Advertisements often promote a message about life. Pharmaceutical companies tell us to “Live well!” Beer distributors remind us that, “You only go round once, so go for the gusto!” In these cases (and so many others), they are speaking about our biological lives that end, sooner than we expect, in death.
How different is the life of which Scripture speaks! The Bible clearly acknowledges the goodness of biological life, but at the same time takes the words we use for life and death and applies them in a richer, more transcendent perspective. In this week’s Gospel we hear the Lord tell His disciples, “Whoever finds his life will lose it, and whoever loses his life for My sake will find it.” The kind of life Jesus speaks of here is a life that results from misguided efforts to put created things in the place of the Creator. Christ could not be clearer or more direct: “Whoever loves father or mother more than Me is not worthy of Me, and whoever loves son or daughter more than Me is not worthy of Me.”
These words sound harsh and upsetting, but we must understand them as Jesus understood them. The Lord’s emphasis is on the “more than Me.” In other words, Christ seeks a complete, total and generous fidelity from those who would be His followers. No material thing, not even the closest of family ties, should interfere with or lessen our adherence to Jesus Christ and to His Gospel. God alone is to be loved absolutely and unconditionally. He asks us to love family and neighbor, but not even these should come before the love of God, which always has priority. All other loves are enriched, purified and encouraged to grow when we love God. We find ourselves able to overcome the obstacles and limitations of self-centeredness that are present in all of us. We become elevated and transformed by the life of grace. The more we die to selfishness, the more truly human we become, and the better we are prepared for eternal life.
Being a Christian is a great grace and privilege, but it is also demanding. The Christian life often involves taking up one’s cross to follow in the Lord’s footsteps. This cross may be large or small, but refusing it will not gain us any advantage. As the Lord says, “Whoever does not take up his cross and follow after Me is not worthy of Me.” In the perspective of eternity, the true “winners” are those who, in a spirit of self-denial, are prepared to sacrifice anything and everything that comes between them and the life God offers.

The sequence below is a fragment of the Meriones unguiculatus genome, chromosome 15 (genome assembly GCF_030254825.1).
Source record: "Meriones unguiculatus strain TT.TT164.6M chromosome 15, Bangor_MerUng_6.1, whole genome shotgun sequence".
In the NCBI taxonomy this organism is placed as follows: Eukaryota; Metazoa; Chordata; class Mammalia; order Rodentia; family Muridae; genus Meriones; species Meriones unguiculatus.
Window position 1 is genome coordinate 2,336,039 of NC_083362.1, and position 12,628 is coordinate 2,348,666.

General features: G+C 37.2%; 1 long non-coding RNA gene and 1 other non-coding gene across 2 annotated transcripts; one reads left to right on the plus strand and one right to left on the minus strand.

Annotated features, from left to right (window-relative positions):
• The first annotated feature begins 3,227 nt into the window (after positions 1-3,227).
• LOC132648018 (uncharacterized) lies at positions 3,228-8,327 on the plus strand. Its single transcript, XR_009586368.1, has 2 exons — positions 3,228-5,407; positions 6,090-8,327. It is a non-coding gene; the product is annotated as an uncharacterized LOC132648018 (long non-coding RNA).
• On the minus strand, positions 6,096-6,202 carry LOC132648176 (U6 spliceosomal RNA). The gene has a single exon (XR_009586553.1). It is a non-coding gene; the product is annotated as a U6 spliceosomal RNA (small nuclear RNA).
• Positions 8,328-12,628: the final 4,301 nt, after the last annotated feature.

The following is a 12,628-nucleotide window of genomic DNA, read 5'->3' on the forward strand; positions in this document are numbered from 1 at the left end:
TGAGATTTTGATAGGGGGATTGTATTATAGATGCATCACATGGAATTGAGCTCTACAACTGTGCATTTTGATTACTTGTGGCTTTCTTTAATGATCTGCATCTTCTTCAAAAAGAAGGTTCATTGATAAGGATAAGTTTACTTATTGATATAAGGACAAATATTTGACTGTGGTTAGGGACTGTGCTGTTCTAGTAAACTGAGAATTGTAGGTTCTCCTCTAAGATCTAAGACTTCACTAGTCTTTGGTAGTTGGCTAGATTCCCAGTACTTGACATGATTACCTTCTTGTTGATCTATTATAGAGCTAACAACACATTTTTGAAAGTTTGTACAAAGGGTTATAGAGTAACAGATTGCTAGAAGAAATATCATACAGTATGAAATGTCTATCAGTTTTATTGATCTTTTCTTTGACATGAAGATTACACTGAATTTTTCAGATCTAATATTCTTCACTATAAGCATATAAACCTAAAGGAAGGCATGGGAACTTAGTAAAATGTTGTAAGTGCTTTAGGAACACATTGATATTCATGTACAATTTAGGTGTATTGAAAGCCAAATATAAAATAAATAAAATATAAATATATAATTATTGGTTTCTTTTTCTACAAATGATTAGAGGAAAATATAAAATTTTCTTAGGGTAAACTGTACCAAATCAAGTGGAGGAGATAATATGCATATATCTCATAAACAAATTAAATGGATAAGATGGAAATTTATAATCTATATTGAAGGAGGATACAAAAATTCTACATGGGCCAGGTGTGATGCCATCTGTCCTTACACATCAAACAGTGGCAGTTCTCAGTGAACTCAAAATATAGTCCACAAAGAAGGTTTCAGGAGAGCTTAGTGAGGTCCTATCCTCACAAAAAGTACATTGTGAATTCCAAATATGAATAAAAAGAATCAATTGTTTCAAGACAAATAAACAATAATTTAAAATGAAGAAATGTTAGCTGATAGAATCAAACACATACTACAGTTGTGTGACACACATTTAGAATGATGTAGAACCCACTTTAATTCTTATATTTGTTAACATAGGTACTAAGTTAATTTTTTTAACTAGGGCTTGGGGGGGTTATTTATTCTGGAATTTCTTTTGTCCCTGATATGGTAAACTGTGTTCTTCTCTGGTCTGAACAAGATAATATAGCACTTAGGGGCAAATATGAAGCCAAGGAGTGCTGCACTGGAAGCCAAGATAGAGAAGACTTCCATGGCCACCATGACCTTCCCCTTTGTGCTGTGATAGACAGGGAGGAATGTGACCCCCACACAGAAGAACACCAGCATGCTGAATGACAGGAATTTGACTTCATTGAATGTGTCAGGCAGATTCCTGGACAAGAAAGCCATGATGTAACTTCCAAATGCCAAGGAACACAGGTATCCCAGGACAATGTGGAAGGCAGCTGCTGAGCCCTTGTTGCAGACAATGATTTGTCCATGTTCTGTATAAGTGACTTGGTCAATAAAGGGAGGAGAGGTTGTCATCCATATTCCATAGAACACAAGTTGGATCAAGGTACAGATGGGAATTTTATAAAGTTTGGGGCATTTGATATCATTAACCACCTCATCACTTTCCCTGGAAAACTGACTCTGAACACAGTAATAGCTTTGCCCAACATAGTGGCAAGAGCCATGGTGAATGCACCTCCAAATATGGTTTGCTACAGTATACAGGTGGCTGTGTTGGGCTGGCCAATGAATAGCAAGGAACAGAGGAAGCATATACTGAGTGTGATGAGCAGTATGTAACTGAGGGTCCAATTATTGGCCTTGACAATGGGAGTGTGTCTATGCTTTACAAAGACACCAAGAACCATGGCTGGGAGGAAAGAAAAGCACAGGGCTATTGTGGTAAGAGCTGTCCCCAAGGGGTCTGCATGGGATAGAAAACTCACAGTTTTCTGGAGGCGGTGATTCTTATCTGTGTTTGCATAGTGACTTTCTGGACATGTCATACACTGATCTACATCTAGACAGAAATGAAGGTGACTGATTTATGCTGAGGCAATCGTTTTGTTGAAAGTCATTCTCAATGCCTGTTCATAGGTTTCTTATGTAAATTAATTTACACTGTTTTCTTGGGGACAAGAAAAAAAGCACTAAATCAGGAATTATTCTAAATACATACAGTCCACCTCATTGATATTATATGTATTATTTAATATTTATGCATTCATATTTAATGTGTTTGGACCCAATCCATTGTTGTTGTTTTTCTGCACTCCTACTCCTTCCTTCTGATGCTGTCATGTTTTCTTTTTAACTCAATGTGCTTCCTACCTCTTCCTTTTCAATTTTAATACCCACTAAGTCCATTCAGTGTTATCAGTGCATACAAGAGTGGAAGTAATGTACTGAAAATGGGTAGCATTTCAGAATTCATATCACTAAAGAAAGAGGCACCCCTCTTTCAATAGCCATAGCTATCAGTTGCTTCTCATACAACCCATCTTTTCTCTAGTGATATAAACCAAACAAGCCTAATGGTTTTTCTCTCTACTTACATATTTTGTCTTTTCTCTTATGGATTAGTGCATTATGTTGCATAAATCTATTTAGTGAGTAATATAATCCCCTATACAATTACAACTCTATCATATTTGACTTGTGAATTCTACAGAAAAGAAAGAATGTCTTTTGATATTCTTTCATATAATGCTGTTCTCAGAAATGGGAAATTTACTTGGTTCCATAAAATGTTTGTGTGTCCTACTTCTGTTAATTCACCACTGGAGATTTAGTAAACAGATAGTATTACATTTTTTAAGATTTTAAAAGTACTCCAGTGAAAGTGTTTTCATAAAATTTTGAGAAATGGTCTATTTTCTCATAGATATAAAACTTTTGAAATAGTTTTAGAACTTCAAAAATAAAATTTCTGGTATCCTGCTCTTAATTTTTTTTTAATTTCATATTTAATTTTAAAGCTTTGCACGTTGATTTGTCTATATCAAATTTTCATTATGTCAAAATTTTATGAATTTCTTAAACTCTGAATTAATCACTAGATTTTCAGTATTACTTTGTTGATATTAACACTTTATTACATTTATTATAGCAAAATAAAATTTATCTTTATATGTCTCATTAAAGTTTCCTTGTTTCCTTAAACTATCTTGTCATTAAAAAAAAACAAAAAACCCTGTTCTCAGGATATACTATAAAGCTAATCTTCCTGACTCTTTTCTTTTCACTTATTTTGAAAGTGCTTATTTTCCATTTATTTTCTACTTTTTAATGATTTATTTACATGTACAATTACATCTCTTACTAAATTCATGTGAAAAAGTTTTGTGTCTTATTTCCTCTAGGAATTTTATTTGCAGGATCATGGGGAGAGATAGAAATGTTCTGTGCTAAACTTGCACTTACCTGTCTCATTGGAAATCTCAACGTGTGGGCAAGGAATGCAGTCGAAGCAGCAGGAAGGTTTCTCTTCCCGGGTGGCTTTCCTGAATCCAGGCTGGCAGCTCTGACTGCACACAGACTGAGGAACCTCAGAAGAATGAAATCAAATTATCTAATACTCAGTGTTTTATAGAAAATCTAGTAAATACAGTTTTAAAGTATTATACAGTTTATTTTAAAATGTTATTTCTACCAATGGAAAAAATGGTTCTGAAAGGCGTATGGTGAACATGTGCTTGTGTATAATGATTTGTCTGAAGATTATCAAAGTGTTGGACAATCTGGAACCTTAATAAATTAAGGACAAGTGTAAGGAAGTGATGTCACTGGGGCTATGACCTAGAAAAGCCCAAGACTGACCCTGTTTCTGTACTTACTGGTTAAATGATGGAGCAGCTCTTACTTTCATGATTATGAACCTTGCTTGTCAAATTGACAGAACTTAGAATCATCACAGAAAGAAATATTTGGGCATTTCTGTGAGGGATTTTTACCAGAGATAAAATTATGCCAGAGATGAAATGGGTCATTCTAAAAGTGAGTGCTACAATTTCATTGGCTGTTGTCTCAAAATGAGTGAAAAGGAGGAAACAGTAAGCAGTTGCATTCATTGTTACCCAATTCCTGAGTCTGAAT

Jesus also points out that when we accept His teachings and those who proclaim them to us we receive our reward from the Father. Our receptivity to the message of the Gospel and its messengers, as well as our acts of kindness and charity to other fellow disciples, will certainly lead us to a share in God’s gift of a life lived fully in His presence.
What is striking about Christ’s words is the boldness and assurance with which He claims our allegiance to Himself: service, loyalty, suffering, even our very lives are to be given to Him. Why? Because Jesus both promises and delivers what nothing else in this world good though it may be can: everlasting peace, everlasting love and everlasting life.
Fr. De Ladurantaye is director of the Office of Sacred Liturgy, secretary for diocesan religious education, a professor of theology at Notre Dame Graduate School and in residence at the Cathedral of St. Thomas More in Arlington, Virginia.
(This article courtesy of the Arlington Catholic Herald.)